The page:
ANAHEIM -- The Anaheim Ducks made a statement with their 4-1 Game 1 victory against the Chicago Blackhawks in the Western Conference Final, but they know it will mean little if they don't follow it up with another strong performance Tuesday.

"We're happy with the win, but we are going to have to be a lot better in Game 2 if we want to win that one," Anaheim defenseman Cam Fowler said Monday.

Chicago, meanwhile, is a veteran club that has been through every conceivable situation, including being down in a series, during the current seven-season run which has seen it reach the Western Conference Final five times and win two Stanley Cups.

For the Blackhawks, one loss is no reason to panic. But they know they will have to be better in Game 2 at Honda Center (9 p.m. ET; NBCSN, CBC, TVA Sports). If they can steal a win Tuesday, the best-of-7 series goes to Chicago with the Blackhawks owning home-ice advantage.

"We have to have some urgency right here right now, and try to put some pressure on them in their building and go home feeling good about ourselves," Chicago captain Jonathan Toews said.

Johnson, Lightning answer challenge with Game 2 win

Dan Rosen - Senior Writer

NEW YORK -- The Tampa Bay Lightning looked overmatched and out of place on the big stage of the Eastern Conference Final in Game 1 on Saturday. They jumped on Tyler Johnson's diminutive shoulders in Game 2 on Monday and looked like they could be good enough to win the Stanley Cup in a 6-2 victory against the New York Rangers at Madison Square Garden.

"In Game 1, we participated in the hockey game," Lightning coach Jon Cooper said, "and in Game 2 we came to win a hockey game. That was the difference."

Rangers hit the road after another home split

Mike G. Morreale - Staff Writer

NEW YORK -- The good news for the New York Rangers is that they've traveled this road before in the 2015 Stanley Cup Playoffs.

For the third straight series, the Rangers hit the road after splitting the first two games at Madison Square Garden. The Tampa Bay Lightning evened the Eastern Conference Final on Monday with a 6-2 victory in Game 2. Game 3 is scheduled Wednesday at Amalie Arena (8 p.m. ET; NBCSN, CBC, TVA Sports).

The Rangers found themselves in a 1-1 series deadlock with the Pittsburgh Penguins before winning three straight games in the Eastern Conference First Round. They split the first two games against the Washington Capitals in the second round, then fell behind 3-1 before winning the series in seven games.

But each of the games in the opening two rounds was decided by one goal. In contrast, the Lightning became the first team this spring to score more than four goals against New York. Tampa Bay won the special-teams battle, going 3-for-6 on the power play and scoring a shorthanded goal.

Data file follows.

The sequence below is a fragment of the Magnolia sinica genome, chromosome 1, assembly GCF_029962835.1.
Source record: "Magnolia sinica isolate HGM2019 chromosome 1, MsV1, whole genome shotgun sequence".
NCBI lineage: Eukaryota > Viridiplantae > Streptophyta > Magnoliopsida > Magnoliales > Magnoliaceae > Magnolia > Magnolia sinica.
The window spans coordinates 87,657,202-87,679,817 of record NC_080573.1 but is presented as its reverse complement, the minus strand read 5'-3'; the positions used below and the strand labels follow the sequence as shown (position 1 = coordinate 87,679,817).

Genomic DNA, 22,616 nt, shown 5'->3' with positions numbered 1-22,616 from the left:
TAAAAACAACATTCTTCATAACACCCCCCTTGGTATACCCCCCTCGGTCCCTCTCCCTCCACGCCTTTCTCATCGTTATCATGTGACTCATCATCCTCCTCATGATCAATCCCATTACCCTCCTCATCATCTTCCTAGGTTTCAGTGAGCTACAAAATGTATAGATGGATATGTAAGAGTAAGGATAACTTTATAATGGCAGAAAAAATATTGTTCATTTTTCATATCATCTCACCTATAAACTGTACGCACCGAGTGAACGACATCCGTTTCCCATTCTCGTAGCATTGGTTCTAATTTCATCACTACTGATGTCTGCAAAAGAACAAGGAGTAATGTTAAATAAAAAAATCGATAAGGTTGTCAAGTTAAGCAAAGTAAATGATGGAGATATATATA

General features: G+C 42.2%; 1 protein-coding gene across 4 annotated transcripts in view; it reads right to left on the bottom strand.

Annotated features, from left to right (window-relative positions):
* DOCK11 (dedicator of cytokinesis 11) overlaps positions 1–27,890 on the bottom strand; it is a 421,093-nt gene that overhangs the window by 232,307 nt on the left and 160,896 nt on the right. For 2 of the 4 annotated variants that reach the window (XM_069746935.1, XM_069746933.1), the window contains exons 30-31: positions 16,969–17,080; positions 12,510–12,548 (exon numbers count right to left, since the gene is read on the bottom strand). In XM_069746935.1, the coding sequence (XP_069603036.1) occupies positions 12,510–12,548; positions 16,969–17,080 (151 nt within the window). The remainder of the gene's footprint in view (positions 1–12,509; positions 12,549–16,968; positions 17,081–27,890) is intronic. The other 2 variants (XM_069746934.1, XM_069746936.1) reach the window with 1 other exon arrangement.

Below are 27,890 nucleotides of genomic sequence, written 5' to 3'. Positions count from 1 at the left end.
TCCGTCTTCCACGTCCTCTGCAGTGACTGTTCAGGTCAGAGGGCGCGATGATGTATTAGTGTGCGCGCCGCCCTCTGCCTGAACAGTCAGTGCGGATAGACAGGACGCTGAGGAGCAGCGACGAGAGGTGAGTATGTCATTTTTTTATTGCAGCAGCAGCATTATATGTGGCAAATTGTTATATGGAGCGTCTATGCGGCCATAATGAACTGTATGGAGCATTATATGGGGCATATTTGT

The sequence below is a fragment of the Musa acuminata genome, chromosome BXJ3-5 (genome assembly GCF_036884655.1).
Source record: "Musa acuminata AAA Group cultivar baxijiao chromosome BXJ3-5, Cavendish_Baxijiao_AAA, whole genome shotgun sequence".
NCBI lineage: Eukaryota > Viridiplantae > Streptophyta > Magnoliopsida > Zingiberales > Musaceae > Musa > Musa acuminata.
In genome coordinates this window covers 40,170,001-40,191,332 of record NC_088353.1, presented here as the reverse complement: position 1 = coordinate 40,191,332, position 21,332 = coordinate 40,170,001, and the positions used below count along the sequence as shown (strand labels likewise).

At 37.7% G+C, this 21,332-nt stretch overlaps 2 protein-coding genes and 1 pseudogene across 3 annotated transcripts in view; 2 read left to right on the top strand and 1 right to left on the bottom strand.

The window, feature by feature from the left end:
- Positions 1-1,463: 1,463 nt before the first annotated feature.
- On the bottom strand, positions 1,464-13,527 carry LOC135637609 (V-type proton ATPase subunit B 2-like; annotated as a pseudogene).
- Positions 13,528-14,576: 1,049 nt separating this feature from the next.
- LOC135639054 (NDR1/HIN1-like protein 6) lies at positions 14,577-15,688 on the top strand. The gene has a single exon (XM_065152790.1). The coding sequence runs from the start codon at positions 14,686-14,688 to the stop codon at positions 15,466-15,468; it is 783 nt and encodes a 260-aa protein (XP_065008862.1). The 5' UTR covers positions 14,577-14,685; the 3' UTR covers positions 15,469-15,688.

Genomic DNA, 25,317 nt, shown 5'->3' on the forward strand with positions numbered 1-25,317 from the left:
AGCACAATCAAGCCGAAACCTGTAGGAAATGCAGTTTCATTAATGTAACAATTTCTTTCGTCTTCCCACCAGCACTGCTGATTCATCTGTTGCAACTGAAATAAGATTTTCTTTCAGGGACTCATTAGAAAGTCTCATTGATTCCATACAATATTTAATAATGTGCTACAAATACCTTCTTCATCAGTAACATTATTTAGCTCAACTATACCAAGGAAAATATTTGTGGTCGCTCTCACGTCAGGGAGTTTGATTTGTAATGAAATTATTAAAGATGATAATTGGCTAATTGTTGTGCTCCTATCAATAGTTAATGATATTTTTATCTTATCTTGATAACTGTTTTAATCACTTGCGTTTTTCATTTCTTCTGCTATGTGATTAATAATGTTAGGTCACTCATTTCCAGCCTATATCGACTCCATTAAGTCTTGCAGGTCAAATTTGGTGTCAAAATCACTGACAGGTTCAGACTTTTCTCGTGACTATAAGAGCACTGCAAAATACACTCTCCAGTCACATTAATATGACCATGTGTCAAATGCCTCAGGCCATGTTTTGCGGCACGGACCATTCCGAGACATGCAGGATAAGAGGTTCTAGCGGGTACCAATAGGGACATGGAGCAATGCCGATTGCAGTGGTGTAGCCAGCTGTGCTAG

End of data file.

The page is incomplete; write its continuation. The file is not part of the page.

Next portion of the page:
Special teams help Lightning win Game 2, tie series

David Satriano - Staff Writer

NEW YORK -- Tampa Bay Lightning defenseman Victor Hedman knew what he was talking about going into the Eastern Conference Final against the New York Rangers.

"I said before the series I think special teams [were] going to be a difference-maker in this series, and tonight [the Rangers] scored two power-play goals. … We scored three and one [shorthanded goal], so that's huge," Hedman said. "That's going to give you momentum."

The Lightning rode the momentum from those four special-teams goals to even the best-of-7 series with a 6-2, Game 2 win at Madison Square Garden on Monday.

Game 3 is at Amalie Arena on Wednesday (8 p.m. ET; NBCSN, CBC, TVA Sports).

Stanley Cup Playoffs notebook: Monday, May 18

Tuesday, 05.19.2015 / 12:20 AM / 2015 Stanley Cup Playoffs

NHL Public Relations


Tyler Johnson scored a shorthanded goal and a power-play goal in the first period and added an even-strength goal for his first career hat trick in the postseason, helping the Tampa Bay Lightning even its series against the New York Rangers at 1-1.

* According to the Elias Sports Bureau, Johnson (3-0—3) became the first player in Lightning franchise history to have a hat trick in the postseason.

* Johnson paces all scorers in this year's Stanley Cup Playoffs with 11 goals and 16 points (11-5—16). Johnson’s third goal of the night also became his League-leading fourth game-winning goal of the postseason.

Sharks get OK to interview Bylsma: report

Monday, 05.18.2015 / 11:14 PM / News

The San Jose Sharks have been given permission to interview Dan Bylsma for their coaching position, reported Monday.

The website also said Mike Babcock was scheduled to speak with the Sharks this week to discuss a possible future with the organization, but Babcock said he is done speaking with teams. It is unknown if he interviewed with the Sharks.

Bylsma was fired by the Pittsburgh Penguins after last season with two years remaining on his contract. The Penguins reached the Stanley Cup Playoffs in each of the six seasons he coached, and he led Pittsburgh to the Stanley Cup in 2009. He was 252-117-32 in the regular season.

ESPN reporter Craig Custance said Bylsma turned down two jobs before this season; Custance did not identify the teams.